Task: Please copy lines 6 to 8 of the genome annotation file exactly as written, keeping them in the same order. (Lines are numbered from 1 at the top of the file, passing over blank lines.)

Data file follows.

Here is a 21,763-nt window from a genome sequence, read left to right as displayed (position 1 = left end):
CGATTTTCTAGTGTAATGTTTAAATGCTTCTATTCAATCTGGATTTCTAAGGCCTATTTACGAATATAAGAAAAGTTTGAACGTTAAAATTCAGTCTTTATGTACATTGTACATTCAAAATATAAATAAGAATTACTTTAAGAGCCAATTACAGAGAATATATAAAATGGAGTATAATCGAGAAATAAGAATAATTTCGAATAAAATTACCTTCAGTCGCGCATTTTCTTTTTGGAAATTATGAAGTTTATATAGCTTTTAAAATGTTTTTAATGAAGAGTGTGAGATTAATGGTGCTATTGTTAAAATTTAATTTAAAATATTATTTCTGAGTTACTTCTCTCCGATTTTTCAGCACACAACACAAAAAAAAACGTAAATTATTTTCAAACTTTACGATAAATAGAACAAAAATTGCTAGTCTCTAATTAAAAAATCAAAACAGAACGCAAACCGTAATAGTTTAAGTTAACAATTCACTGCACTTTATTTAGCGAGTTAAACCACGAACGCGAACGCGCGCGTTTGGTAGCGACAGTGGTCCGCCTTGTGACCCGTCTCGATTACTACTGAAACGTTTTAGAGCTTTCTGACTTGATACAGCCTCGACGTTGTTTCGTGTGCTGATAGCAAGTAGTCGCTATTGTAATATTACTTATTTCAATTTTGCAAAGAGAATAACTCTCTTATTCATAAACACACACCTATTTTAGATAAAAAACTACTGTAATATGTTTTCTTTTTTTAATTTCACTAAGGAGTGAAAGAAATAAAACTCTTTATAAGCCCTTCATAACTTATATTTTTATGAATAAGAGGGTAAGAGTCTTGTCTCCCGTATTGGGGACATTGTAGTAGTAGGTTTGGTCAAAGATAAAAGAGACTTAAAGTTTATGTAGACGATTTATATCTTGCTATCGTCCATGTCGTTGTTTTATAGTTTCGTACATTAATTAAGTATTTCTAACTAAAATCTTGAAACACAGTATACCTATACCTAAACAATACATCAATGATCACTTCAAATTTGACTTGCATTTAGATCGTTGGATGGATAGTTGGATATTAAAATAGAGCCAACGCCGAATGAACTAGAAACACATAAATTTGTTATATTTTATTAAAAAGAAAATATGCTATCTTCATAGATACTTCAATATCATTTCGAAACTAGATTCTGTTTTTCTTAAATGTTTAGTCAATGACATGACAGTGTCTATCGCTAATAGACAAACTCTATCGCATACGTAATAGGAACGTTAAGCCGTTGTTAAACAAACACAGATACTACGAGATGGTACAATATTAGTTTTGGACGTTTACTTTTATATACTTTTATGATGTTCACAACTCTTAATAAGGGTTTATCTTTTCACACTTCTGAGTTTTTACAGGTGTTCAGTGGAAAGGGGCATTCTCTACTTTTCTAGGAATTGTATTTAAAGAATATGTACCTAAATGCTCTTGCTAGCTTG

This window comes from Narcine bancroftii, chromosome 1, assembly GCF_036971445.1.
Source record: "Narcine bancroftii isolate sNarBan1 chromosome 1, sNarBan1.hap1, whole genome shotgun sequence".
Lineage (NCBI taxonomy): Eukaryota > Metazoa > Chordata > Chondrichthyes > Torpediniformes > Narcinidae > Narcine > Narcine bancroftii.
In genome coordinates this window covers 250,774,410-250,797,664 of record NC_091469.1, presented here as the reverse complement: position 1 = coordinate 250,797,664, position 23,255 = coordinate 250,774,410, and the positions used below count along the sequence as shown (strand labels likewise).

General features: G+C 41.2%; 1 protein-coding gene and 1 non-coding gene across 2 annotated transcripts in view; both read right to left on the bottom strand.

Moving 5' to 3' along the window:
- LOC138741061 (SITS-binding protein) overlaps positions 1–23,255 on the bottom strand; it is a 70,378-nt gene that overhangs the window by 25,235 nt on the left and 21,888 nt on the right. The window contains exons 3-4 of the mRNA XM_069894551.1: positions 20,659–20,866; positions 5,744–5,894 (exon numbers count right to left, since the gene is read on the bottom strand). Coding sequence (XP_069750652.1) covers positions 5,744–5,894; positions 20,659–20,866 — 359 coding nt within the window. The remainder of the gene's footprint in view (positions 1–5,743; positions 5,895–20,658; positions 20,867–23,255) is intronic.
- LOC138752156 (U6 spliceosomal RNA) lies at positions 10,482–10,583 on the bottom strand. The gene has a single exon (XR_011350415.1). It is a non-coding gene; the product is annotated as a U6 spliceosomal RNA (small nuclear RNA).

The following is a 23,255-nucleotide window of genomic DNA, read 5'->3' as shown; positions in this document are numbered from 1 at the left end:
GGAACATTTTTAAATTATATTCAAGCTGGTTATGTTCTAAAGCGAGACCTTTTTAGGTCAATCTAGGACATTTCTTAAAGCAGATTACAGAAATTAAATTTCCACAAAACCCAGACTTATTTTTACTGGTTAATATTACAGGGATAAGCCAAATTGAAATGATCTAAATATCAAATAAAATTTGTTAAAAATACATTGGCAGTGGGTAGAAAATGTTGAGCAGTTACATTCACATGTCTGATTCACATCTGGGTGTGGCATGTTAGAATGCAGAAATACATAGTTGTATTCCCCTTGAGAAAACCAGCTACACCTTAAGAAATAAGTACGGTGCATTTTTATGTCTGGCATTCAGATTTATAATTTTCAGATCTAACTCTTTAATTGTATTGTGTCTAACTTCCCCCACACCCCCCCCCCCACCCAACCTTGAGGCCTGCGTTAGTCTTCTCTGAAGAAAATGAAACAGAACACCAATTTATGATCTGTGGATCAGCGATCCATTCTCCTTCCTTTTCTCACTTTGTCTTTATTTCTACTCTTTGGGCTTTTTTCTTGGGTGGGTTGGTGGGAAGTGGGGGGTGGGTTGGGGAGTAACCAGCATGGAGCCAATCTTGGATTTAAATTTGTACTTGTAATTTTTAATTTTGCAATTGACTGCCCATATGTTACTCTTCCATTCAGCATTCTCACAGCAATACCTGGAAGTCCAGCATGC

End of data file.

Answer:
In genome coordinates this window covers 250,774,410-250,797,664 of record NC_091469.1, presented here as the reverse complement: position 1 = coordinate 250,797,664, position 23,255 = coordinate 250,774,410, and the positions used below count along the sequence as shown (strand labels likewise).

General features: G+C 41.2%; 1 protein-coding gene and 1 non-coding gene across 2 annotated transcripts in view; both read right to left on the bottom strand.

Moving 5' to 3' along the window: